Sydney: Australia scored 186 for five in the third and final T20 International against Team India here on Tuesday (December 8, 2020). Sent in to bat, Matthew Wade top-scored for the hosts with a brilliant 80 off 53 balls.
Wade, who has played all his big T20 knocks against India, smashed his way to 80 off 53 balls with the help of seven fours and two sixes. Matthew Wade’s second consecutive half-century was well-complemented by Glenn Maxwell’s blazing strokeplay as Australia posted the competitive score against India in the final T20 International in Sydney.
Maxwell, who appeared to be struggling with his timing initially, also got into the act during the last six overs with a 35-ball-54 and a third-wicket stand of 90 runs in 8.4 overs with Wade.
India’s bowling heroes were Washington Sundar (2/34 in 4 overs) and Thangarasu Natarajan (1/33 in 4 overs). Natarajan, despite a few boundaries conceded in the final over, was pretty impressive. Wade’s audacious strokeplay had its share of streakiness and some between long-on and square leg were simply breath-taking.
To add to India’s misery, Virat Kohli’s failure to call for DRS in stipulated 15 seconds cost the team Wade’s wicket just after he had completed his 50. Replays showed that Natarajan had trapped him plumb in-front.
If that wasn’t enough, Yuzvendra Chahal (0/41 in 4 overs) outfoxed Maxwell to induce a skier which KL Rahul pouched but to his horror found that the bowler had overstepped.
The Australian innings largely dominated by Wade’s power-hitting after Sundar got rid of Aaron Finch (0) very cheaply. The wicketkeeper-batsman was quick to bring out his pull-shot and the whipped flick whenever anything was pitched in the arc.
He was the dominant partner during the 65-run stand with a scratchy Steve Smith (24) but played the second fiddle once Maxwell got his touchback. For Maxwell, the 15th over by Chahal was the one that changed the course. Once he got the reprieve, he deposited Chahal for a straight six and followed it with another into the mid-wicket stands.
Riding on his luck, he got another “life” in the 17th over when a mis-hit was dropped by Deepak Chahar running in from deep point. Between overs 13th to 18th, Australia racked up 68 runs. In the final two overs Shardul Thakur (1/43) and Natarajan dismissed the two set batsmen and final two overs went for only 18 runs.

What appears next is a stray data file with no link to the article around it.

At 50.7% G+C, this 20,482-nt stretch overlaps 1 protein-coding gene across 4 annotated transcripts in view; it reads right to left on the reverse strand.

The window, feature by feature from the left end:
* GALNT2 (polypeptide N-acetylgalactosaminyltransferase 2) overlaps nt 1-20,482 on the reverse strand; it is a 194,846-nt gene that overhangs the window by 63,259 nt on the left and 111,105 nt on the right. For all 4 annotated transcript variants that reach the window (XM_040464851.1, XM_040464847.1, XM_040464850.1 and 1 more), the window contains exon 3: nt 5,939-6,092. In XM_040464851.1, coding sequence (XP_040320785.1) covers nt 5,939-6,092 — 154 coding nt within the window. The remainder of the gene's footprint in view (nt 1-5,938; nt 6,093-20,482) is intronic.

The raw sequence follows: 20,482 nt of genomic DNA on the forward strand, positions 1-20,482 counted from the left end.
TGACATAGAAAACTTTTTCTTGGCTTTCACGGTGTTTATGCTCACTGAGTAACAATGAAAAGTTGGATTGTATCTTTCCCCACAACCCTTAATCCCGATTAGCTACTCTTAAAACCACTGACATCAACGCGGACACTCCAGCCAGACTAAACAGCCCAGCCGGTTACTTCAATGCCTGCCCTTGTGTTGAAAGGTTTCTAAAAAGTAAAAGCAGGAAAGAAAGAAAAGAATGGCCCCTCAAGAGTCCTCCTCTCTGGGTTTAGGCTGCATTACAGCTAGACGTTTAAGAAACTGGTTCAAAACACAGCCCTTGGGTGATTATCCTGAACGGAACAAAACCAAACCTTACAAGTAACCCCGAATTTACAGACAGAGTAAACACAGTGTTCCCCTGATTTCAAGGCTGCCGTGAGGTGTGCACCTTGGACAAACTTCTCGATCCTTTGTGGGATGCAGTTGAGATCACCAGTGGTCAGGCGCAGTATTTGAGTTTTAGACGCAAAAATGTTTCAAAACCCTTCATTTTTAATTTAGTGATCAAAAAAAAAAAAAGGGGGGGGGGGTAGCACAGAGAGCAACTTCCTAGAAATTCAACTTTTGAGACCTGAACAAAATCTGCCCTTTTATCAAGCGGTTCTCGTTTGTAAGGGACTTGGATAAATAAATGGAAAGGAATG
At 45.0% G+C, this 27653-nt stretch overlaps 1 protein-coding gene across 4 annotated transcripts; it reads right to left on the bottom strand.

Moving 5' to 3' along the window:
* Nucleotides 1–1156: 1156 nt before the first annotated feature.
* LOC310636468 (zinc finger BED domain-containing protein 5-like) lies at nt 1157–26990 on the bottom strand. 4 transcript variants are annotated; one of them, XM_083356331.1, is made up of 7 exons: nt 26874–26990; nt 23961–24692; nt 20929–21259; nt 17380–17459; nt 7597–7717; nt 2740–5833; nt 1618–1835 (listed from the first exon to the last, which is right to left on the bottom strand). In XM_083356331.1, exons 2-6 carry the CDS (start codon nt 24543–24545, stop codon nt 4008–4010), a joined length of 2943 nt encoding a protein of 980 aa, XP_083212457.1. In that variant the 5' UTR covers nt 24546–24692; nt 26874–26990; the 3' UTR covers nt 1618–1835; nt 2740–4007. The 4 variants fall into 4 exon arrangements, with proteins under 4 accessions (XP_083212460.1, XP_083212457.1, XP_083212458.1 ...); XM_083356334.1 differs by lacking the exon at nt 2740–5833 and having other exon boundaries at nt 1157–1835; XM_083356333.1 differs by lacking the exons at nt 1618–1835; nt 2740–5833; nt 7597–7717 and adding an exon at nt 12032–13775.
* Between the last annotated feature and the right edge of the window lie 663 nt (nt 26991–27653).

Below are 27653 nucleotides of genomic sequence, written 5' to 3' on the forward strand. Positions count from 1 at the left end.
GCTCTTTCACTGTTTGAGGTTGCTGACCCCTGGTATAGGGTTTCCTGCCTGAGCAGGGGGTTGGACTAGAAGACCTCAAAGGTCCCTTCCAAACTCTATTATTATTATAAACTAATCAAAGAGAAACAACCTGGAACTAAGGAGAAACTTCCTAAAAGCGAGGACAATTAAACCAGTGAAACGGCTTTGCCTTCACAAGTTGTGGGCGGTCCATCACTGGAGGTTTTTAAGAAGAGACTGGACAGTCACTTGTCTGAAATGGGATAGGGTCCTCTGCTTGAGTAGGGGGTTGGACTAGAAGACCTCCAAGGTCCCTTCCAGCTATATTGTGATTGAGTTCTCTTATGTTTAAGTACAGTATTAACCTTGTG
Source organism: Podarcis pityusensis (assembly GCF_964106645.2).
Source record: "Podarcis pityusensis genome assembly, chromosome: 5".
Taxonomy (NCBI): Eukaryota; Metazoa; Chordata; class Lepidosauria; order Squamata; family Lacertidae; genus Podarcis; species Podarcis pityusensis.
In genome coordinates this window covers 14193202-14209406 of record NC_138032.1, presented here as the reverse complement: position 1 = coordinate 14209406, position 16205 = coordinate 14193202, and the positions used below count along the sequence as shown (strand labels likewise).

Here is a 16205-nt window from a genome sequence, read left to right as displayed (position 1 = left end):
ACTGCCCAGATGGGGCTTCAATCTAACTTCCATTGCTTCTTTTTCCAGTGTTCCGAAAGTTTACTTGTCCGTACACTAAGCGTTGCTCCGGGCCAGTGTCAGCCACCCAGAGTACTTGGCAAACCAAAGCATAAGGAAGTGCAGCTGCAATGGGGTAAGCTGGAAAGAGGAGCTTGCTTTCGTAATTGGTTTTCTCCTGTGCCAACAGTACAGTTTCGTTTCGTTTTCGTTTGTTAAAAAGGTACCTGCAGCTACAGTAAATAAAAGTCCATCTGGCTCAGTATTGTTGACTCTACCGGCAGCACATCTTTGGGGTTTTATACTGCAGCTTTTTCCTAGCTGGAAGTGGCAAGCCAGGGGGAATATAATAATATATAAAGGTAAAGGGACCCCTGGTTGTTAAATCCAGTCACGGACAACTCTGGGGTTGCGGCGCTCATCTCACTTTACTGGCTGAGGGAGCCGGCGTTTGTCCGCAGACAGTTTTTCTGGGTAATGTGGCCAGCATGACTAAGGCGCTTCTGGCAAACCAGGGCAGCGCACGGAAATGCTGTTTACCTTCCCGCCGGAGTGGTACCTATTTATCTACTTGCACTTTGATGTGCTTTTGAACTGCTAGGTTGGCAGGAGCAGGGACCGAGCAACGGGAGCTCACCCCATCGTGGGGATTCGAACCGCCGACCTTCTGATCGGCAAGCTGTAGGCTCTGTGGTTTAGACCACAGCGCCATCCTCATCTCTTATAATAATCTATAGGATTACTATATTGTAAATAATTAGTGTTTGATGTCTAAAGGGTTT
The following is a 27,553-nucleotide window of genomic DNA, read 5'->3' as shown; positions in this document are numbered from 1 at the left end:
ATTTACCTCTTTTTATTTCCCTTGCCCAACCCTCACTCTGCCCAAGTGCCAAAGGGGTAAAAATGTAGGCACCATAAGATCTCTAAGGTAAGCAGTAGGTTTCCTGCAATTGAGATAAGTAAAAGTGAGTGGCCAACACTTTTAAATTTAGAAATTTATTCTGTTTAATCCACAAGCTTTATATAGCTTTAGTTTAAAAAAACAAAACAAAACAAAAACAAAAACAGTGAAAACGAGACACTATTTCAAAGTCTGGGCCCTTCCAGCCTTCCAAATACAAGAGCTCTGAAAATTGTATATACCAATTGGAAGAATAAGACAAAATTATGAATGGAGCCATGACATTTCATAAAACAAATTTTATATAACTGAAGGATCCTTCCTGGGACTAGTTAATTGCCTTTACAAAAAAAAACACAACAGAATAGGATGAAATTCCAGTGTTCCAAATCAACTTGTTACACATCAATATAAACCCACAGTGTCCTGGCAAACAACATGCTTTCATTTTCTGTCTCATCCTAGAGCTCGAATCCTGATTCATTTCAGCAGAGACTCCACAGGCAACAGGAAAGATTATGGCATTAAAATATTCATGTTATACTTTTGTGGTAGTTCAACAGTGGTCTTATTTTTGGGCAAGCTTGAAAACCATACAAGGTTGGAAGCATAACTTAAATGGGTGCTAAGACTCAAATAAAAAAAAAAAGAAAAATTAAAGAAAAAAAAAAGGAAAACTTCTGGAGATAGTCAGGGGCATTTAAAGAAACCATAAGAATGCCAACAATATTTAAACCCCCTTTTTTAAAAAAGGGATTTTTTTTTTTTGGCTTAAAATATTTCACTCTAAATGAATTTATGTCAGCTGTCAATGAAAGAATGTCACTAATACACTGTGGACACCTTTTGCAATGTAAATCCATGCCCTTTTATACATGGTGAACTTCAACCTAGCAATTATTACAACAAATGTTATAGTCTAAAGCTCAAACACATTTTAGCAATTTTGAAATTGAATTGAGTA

Virat Kohli initially won the toss and elected to field. Ahead of the final match, Australia made a team change from their playing XI in the second T20I. Captain Aaron Finch returned to the roster, and Marcus Stoinis was excluded.
India currently lead the three-match series, 2-0. The visitors are aiming for a second series sweep in the shortest format of the game over the past four years. India had last swept Australia 3-0 back in 2016 in a T20I series down under played only less than two months ahead of the T20 World Cup that year.
Moreover, in the last three bilateral T20I series played between the two teams Australia have won one while the other two have been tied. Interestingly, Virat Kohli’s team is also just a win away from overtaking second-placed Australia in the ICC World T20 rankings.
If India manages to win on Tuesday, they will climb to the second position, overtaking Australia in the process. According to ICC’s Team Rankings Predictor, India will get two points for the win. Australia, on the other hand, will lose two points.
Currently, England holds the No.1 spot in the shortest format of the game with 275 rating points in 25 matches.
India on Sunday had surpassed Pakistan’s winning streak after extending its T20 unbeaten record to 10. They are now placed third in the list behind Afghanistan, who acquires both No.1 and 2 spots.
A win on Tuesday, however, will extend India’s streak to 11 equalling Afghanistan’s record. Overall, Afghanistan holds the record of the most consecutive wins in T20Is – having won 12 T20Is from 2018 to 2019.
Australia: 186/5 in 20 overs (Matthew Wade 80, Glenn Maxwell 54; Washington Sundar 2/34).